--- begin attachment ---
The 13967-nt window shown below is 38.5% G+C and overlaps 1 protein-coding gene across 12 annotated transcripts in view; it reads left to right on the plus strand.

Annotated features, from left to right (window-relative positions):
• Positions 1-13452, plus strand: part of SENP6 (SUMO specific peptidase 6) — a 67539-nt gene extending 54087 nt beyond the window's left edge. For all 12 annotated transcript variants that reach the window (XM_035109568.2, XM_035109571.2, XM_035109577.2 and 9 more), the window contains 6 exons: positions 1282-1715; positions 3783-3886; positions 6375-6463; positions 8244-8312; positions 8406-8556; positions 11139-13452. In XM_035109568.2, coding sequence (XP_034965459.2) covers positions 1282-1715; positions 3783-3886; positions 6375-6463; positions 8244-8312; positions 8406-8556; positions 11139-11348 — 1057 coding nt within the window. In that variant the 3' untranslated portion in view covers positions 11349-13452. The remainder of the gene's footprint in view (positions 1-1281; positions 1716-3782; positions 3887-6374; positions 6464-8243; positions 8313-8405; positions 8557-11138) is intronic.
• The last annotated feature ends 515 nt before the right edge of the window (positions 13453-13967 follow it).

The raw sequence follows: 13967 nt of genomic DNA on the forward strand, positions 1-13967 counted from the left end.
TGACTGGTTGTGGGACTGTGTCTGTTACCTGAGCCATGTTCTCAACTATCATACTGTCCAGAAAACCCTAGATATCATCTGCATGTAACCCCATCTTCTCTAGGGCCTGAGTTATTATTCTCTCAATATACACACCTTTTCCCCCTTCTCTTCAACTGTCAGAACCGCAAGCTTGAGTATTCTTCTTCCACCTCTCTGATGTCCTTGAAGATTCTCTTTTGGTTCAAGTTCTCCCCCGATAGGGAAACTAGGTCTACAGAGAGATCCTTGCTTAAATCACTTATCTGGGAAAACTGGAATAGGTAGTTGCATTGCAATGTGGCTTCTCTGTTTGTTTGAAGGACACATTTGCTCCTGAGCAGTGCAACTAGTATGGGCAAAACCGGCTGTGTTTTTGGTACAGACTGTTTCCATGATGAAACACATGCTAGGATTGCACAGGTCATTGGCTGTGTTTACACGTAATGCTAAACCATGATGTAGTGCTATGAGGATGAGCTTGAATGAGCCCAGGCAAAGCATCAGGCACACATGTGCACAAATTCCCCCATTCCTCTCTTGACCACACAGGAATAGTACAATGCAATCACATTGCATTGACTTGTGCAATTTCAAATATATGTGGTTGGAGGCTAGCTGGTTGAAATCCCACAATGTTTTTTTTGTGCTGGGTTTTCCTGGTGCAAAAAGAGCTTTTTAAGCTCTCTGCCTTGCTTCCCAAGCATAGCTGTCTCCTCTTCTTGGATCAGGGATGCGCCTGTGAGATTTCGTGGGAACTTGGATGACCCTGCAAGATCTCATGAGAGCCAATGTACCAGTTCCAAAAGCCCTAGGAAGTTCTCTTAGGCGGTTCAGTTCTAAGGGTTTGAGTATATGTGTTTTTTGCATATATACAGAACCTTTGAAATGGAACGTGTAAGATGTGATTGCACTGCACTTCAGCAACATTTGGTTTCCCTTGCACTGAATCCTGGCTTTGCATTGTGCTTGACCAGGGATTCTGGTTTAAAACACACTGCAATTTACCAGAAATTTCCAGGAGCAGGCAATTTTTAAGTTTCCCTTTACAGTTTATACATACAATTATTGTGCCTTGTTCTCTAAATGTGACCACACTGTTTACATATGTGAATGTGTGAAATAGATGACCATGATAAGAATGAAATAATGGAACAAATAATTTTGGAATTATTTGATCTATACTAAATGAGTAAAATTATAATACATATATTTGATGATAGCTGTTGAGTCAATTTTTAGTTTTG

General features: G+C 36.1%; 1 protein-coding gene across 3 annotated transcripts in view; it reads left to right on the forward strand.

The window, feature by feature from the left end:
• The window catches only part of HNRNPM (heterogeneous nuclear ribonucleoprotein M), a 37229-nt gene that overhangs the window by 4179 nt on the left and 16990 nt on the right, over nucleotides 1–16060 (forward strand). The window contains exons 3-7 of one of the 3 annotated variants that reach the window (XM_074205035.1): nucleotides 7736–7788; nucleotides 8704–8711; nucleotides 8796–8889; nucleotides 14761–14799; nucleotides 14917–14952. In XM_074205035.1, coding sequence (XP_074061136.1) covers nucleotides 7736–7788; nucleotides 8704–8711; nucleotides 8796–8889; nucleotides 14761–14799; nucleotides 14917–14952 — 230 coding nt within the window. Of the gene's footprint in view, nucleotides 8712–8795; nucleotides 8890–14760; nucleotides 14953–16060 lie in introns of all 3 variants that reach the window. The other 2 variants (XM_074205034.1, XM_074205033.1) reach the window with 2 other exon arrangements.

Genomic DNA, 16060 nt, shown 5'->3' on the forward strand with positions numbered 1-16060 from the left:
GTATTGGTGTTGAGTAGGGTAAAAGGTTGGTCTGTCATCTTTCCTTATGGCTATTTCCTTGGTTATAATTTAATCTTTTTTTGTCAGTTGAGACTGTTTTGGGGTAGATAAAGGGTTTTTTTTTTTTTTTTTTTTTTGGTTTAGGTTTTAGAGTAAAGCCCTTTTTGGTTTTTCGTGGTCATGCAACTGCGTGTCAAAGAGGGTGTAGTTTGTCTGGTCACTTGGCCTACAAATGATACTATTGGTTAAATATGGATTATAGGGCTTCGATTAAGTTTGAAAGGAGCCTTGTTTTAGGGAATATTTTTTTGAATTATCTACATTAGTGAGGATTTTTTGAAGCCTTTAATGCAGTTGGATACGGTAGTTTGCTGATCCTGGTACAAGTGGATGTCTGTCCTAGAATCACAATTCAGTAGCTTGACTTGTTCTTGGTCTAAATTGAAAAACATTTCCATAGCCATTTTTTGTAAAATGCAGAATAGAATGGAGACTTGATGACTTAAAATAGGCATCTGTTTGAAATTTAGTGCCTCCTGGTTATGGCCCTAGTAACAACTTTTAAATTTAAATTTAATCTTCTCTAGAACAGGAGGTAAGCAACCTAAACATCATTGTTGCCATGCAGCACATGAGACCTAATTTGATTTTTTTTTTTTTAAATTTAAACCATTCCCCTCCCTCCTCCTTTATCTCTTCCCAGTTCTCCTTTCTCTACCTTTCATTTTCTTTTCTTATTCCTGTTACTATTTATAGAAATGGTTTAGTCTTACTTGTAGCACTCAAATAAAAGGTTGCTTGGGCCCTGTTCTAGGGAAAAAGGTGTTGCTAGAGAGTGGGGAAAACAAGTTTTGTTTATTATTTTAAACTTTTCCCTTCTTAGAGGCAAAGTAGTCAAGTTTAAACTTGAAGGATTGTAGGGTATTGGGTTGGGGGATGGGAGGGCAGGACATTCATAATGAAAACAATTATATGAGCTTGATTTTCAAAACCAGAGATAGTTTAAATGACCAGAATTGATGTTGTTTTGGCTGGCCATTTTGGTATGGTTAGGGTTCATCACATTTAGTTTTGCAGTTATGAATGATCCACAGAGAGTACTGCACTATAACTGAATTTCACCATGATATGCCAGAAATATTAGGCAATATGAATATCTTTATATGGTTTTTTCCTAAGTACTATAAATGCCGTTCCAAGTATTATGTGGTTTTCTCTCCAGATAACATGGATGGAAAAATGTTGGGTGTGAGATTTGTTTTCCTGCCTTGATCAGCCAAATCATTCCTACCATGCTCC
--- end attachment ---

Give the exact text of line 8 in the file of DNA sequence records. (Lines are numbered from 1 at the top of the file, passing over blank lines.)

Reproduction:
The window, feature by feature from the left end: